Interesting read! I would think that Goodyear should look at countries 1) for which the US government is looking to apply protectionist policies and 2) that are currently supplied by Goodyear’s US plants. If it makes sense for Goodyear to open new plants in these countries, now might be a good time, in order to hedge against the risk of these countries imposing tarifs in response to US’s protectionist strategy.
Additionally, Goodyear should reassure its unionized workforce by communicating their strategy of producing tires locally. They should also makes sure that global isolationist movements won’t cause their US plants to produce overcapacity. Goodyear’s workers should be clearly informed on that topic.
Very interesting essay! Although I am not in favor of isolationist policies, I think they can be seen as (forced) opportunities to restore some manufacturing competitiveness in the US . And because plant automation is a more transferable asset than qualified workforce, introducing AI and robots in plants could be thought as a way to bring knowledge and know-how back in the US. If Foxconn were to relocalize their manufacturing bases in the US, the losses that would be generated by imposing tarif on imported raw material in the US could be alleviated by the gain on shipping locally-produced finished goods.
 Willy Shih, Restoring American competitiveness, 2009, HBR
I liked the article a lot. I wasn’t aware of Walmart’s investments in such technologies. I see why going the extra mile might be a problem for Walmart vs Amazon. Amazon deliver products in both urban (dense) and rural (less dense) areas. Hence, deliveries in rural areas, which are more expensive (longer distances and lower density), are probably “subsidized” by deliveries in denser areas like big cities. As a result, Walmart faces a problem as they mostly target rural areas. In addition, customers in rural areas probably care just as much as those of urban areas about delivery time.
Walmart has a competitive advantage over Amazon since they can deliver products to their customers from both their warehouses and retail stores. This means that they probably benefit from a better geographical coverage of rural areas than Amazon. Going from there, Walmart could map out the areas for which it makes more sense to serve from their warehouses and areas for which it makes more sense to serve from their retail stores. For these latter, they could incentivize their customers who shop in their physical stores to deliver groceries to their “neighbors” who ordered online (ask the customer at the cash register where they live, check whether there is a pending delivery in their area, and offer to them to take on the delivery for a discount).
Well researched article Anusha! On the self-driving truck side, could UPS approach companies that are not currently directly part of the delivery supply chain. Indeed, dealing with Uber or Amazon, who both have direct incentives in capturing value down (Amazon) or up (Uber) the delivery chain, might be trickier than partnering with a Google or a Tesla, who both have less to no role in the delivering industry. Doing so, they might be able to better secure their current role in the supply chain.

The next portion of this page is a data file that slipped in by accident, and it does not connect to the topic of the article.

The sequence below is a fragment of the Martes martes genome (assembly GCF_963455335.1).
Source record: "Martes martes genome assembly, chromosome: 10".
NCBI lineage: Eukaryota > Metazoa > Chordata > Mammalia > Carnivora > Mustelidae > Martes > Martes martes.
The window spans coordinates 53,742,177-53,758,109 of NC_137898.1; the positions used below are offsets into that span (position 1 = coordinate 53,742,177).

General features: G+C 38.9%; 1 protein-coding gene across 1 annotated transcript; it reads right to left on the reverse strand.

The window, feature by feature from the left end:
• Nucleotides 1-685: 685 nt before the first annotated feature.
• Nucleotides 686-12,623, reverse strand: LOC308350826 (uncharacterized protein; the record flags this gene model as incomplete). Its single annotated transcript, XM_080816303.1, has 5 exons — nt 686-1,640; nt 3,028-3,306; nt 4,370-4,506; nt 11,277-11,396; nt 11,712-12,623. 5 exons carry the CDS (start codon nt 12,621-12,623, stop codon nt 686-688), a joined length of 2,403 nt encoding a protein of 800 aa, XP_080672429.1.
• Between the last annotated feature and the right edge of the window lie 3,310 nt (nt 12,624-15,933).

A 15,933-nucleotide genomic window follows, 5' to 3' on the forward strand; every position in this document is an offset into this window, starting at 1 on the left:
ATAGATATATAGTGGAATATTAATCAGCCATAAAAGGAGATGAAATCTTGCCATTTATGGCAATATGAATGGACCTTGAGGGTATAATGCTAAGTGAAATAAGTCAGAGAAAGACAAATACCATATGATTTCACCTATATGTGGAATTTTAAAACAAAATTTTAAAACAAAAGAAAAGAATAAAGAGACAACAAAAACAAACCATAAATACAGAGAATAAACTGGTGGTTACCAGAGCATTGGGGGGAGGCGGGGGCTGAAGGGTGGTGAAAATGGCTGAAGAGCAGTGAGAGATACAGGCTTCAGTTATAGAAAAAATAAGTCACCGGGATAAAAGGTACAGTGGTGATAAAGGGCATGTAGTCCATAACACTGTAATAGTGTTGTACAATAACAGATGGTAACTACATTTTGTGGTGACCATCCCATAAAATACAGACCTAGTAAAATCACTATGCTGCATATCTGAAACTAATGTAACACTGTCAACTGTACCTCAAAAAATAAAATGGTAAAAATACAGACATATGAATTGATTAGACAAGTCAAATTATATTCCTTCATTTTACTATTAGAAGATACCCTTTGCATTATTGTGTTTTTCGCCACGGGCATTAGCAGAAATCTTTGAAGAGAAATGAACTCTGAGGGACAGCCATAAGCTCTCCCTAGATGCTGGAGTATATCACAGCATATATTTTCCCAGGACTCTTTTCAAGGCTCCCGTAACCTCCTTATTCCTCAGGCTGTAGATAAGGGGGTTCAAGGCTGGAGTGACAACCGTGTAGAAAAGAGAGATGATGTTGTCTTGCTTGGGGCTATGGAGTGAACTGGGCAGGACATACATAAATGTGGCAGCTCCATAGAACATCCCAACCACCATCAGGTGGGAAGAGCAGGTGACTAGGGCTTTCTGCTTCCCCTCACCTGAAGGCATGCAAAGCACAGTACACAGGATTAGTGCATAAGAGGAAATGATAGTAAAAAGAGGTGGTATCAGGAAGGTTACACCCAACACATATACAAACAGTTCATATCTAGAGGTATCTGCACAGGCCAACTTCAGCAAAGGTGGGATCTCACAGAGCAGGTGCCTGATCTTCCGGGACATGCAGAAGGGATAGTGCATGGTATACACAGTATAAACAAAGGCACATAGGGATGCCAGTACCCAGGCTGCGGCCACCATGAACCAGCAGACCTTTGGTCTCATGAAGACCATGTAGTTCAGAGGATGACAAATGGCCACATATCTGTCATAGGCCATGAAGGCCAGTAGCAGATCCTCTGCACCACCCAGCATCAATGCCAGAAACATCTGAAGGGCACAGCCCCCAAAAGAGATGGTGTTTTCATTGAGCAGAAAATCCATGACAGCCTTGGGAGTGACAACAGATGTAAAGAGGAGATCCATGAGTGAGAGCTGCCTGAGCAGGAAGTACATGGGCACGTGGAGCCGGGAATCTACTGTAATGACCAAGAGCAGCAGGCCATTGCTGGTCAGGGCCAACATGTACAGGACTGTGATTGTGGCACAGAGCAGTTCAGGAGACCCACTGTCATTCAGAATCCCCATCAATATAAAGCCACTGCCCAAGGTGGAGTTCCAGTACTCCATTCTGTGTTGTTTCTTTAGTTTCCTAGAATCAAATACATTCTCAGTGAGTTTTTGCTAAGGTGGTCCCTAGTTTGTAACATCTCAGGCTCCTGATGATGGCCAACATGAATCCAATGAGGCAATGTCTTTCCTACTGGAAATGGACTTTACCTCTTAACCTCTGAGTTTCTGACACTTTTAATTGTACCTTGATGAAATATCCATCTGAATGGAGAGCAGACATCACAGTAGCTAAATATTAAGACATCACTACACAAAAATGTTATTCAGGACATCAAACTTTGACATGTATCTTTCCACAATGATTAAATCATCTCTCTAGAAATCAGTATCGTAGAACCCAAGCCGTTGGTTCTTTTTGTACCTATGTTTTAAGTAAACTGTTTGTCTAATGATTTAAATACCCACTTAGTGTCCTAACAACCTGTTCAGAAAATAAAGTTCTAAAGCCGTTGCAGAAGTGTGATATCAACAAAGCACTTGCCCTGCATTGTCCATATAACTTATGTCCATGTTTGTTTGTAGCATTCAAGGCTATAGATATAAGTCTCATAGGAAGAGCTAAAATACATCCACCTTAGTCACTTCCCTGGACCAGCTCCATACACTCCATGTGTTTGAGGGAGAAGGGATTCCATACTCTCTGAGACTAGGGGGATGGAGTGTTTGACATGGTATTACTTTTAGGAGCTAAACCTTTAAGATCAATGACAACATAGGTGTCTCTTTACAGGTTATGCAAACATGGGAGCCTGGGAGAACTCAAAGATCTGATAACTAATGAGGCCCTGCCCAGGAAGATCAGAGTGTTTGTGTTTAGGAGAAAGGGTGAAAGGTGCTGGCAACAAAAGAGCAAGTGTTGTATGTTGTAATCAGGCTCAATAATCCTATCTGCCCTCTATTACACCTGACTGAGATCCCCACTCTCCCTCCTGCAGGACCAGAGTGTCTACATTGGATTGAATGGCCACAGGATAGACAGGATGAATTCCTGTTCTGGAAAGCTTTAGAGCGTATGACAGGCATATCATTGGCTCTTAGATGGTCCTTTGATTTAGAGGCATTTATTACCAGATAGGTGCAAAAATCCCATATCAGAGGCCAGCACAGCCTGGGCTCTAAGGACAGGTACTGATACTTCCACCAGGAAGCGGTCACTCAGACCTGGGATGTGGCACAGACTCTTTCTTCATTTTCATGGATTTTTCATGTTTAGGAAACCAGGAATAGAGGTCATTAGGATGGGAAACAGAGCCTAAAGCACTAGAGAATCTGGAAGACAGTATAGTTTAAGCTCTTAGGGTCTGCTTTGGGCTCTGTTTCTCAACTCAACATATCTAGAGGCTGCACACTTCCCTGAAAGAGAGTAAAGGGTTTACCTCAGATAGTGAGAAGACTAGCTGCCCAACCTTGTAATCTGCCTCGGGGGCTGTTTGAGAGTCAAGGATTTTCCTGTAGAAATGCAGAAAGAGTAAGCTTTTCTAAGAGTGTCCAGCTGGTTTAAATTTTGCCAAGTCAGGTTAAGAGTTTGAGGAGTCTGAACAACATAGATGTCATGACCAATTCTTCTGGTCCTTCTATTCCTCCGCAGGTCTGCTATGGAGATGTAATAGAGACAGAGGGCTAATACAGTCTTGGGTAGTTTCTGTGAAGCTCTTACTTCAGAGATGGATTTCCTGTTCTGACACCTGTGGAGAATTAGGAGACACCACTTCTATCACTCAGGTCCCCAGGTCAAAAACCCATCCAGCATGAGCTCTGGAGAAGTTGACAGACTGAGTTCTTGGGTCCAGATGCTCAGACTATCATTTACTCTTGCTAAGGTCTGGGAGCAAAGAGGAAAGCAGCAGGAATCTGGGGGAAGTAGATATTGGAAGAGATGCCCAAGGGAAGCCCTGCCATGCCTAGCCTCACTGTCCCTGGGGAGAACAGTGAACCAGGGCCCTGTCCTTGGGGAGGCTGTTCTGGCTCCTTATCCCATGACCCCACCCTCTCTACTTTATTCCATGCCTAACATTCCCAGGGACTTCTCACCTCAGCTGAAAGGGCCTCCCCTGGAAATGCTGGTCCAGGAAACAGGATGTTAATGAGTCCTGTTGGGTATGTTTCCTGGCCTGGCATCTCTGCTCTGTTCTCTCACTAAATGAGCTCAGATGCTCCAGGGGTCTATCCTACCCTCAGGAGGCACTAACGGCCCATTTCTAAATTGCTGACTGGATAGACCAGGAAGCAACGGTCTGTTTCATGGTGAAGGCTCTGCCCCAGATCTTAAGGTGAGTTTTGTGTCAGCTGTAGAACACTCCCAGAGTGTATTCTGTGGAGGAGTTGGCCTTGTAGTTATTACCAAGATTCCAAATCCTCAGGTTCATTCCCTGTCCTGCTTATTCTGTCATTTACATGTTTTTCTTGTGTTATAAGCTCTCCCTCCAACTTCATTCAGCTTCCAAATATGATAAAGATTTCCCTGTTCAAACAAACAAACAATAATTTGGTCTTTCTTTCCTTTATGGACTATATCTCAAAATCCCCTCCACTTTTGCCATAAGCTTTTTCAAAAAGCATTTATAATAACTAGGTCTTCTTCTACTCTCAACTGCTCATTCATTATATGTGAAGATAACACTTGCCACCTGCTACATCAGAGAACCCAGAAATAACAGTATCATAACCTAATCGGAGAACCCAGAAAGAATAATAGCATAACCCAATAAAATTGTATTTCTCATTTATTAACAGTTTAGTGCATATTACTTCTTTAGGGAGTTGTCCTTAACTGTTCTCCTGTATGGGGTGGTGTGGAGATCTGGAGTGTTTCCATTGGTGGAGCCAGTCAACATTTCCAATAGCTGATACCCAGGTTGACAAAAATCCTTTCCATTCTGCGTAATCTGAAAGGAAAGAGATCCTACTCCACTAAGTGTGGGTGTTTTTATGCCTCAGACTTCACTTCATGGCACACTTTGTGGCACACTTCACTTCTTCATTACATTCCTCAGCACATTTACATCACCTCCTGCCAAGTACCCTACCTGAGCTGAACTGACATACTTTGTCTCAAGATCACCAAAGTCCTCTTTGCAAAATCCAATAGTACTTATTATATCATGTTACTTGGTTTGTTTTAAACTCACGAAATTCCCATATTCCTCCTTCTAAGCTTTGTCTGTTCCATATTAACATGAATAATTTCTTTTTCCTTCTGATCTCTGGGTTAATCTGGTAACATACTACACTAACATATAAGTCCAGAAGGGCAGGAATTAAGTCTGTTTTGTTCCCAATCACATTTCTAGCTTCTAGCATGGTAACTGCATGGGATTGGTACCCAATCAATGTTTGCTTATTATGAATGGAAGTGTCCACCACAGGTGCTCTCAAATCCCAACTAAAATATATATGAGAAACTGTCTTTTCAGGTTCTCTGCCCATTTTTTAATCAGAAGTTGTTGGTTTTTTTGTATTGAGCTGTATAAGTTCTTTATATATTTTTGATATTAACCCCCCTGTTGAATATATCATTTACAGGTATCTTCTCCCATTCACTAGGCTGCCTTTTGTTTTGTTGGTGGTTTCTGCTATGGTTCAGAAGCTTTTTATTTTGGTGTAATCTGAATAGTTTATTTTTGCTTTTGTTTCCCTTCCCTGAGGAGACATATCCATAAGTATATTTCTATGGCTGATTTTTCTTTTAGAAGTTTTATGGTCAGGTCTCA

As far as UPS’s drivers are concerned, I wonder if the company could start investing in trainings to prepare them for future roles. I’m sure that the introduction of drones and driverless cars in UPS’s supply chain will require a new type of qualified workforce. To a certain extent, current drivers, if trained in advance, could help fill that gap.
Very interesting article June! I would be interested to find out 1. what is the proportion of Tabasco consumers that know about the fact that all seeds are grown on Avery island and 2. how does this fact affect Tabasco’s brand equity. I personally love Tabasco and had no idea that all of it came from Avery island. Now that I know, I don’t think I would have a problem with the company starting to grow their peppers elsewhere. Hence, I think diversification of land could be an excellent solution. The company could invest in lands that are close to their distribution centers to reduce transportation costs. In addition, I think that technology can only mitigate the impact of climate change to a certain extent. If see level rises to the level experts predict it will, it will probably not be economically viable to grow peppers on the Avery island in 40 years from now.
Very interesting article Katie! In the idea of building an argumentation against imposing tariff on solar panels import, would it make sense to estimate the number of solar electricity providers (and the people they employ) that would be forced to file for bankruptcy if such tariffs would be implemented. It has already been a tumultuous year for the residential solar industry and three of the largest installers (NRG Home Solar, Sungevity, and Direct Energy) have gone bankrupt or exited the residential space. Imposing a tariff would further strain this industry and might drive players such as SunPower or Vivint Solar out of business. If his goal is to maximize US’s overall employment rate, I think Trump should consider the cascading effect on taking such a decision.